Tag Archives: Jackson County Historical Society

Rumors of Murder at the Wornall House

Frank C. Wornall's memoir of the Wornall House is missing a few pages. Do the missing pages point to murder? (photo by bethanywearsphotography.com)

Frank C. Wornall’s memoir of the Wornall House is missing a few pages. Do the missing pages point to murder? (photo by bethanywearsphotography.com)

By Tony Lawson

When I first became familiar with the Wornall House history, one of the stories I heard was the tale of wounded Confederate soldiers recuperating in the second floor children’s bedroom.  When the Union troops moved in and pushed Shelby’s troops back south they found the Wornall House being used as a regimental field hospital and the wounded Confederate soldiers inside.  Local lore claims Union troops came into the bedroom and bludgeoned to death several wounded Confederate soldiers to make way for their own comrades wounded in the Battle of Westport.  I was told that that plaster on the first floor ceilings had to be replaced from the blood that had oozed through from this event and that there still remained blood stains on the bedroom floor. Someone suggested we call in the police department forensics team to spray Luminol and whip out the black lights.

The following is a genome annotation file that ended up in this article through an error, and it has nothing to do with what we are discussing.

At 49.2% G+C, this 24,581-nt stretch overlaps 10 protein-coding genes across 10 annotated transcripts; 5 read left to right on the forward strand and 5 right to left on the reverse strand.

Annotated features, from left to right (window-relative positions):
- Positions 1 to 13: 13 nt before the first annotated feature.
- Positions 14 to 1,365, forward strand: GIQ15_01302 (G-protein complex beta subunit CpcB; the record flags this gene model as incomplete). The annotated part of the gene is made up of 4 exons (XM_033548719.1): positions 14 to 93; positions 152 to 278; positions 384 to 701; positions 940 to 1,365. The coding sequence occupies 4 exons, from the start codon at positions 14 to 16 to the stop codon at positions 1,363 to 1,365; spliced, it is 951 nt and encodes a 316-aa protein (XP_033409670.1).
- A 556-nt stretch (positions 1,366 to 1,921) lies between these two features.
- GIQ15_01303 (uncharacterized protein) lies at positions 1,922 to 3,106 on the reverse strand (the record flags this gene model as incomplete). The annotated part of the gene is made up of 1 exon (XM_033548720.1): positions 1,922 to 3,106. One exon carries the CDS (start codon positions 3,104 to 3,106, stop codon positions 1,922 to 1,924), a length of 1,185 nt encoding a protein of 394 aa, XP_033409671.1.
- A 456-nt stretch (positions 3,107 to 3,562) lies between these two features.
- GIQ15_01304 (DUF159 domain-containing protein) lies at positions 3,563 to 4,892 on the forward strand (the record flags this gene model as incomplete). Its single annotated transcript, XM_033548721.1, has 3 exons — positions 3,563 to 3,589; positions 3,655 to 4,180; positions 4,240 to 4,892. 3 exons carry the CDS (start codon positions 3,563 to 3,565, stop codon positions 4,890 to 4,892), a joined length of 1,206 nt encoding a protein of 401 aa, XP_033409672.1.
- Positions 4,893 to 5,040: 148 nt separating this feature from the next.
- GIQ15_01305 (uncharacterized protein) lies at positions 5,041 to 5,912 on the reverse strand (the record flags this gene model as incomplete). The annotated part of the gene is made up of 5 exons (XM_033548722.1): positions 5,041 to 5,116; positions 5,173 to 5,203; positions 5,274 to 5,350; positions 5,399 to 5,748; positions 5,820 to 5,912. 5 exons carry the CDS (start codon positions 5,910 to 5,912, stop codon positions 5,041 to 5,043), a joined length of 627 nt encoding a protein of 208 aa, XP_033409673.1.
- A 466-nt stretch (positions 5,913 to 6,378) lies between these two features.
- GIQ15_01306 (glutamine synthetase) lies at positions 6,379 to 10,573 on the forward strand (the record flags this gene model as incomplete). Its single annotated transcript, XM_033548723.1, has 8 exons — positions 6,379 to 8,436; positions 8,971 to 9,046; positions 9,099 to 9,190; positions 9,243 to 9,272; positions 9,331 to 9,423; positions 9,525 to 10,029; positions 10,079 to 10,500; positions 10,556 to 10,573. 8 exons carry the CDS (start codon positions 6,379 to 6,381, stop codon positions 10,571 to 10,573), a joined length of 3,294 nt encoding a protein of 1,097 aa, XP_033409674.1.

As I dig through the primary source material I have yet to find hard evidence that these murders occurred at the Wornall House.  I did find that all the floorboards in the home were replaced sometime in the early twentieth century when plumbing, gas and electricity were installed.  So, cancel that call for Luminol.  There is nothing in Frank C. Wornall’s papers that explicitly tells this story, however, he does cryptically say that after the battle the Missouri State Militia officers had to use their sabers and other means to prevent the less disciplined troops of the Enrolled Missouri Militia “from killing them all.”